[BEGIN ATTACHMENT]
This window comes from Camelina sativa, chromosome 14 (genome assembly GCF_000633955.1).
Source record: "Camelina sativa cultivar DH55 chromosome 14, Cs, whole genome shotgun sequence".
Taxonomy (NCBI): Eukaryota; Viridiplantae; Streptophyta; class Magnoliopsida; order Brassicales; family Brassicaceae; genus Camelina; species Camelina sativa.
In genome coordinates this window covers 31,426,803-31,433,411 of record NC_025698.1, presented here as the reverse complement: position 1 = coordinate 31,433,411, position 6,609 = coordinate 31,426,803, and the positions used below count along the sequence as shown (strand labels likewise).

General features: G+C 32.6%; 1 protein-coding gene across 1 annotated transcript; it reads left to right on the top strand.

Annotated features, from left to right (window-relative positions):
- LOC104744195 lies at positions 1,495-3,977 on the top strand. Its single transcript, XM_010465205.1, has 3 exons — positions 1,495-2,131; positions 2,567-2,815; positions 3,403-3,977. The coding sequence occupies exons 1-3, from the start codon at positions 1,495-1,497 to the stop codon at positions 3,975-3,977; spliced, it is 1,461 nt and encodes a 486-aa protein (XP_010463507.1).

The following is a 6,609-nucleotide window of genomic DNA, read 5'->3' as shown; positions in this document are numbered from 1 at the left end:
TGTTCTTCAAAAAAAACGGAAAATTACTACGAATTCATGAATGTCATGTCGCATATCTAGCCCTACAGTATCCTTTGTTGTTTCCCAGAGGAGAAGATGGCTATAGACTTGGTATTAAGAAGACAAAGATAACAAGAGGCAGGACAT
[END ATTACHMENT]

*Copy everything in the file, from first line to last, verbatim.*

This window comes from Camelina sativa, chromosome 14 (genome assembly GCF_000633955.1).
Source record: "Camelina sativa cultivar DH55 chromosome 14, Cs, whole genome shotgun sequence".
Taxonomy (NCBI): Eukaryota; Viridiplantae; Streptophyta; class Magnoliopsida; order Brassicales; family Brassicaceae; genus Camelina; species Camelina sativa.
In genome coordinates this window covers 31,426,803-31,433,411 of record NC_025698.1, presented here as the reverse complement: position 1 = coordinate 31,433,411, position 6,609 = coordinate 31,426,803, and the positions used below count along the sequence as shown (strand labels likewise).

General features: G+C 32.6%; 1 protein-coding gene across 1 annotated transcript; it reads left to right on the top strand.

Annotated features, from left to right (window-relative positions):
- LOC104744195 lies at positions 1,495-3,977 on the top strand. Its single transcript, XM_010465205.1, has 3 exons — positions 1,495-2,131; positions 2,567-2,815; positions 3,403-3,977. The coding sequence occupies exons 1-3, from the start codon at positions 1,495-1,497 to the stop codon at positions 3,975-3,977; spliced, it is 1,461 nt and encodes a 486-aa protein (XP_010463507.1).

The following is a 6,609-nucleotide window of genomic DNA, read 5'->3' as shown; positions in this document are numbered from 1 at the left end:
TGTTCTTCAAAAAAAACGGAAAATTACTACGAATTCATGAATGTCATGTCGCATATCTAGCCCTACAGTATCCTTTGTTGTTTCCCAGAGGAGAAGATGGCTATAGACTTGGTATTAAGAAGACAAAGATAACAAGAGGCAGGACAT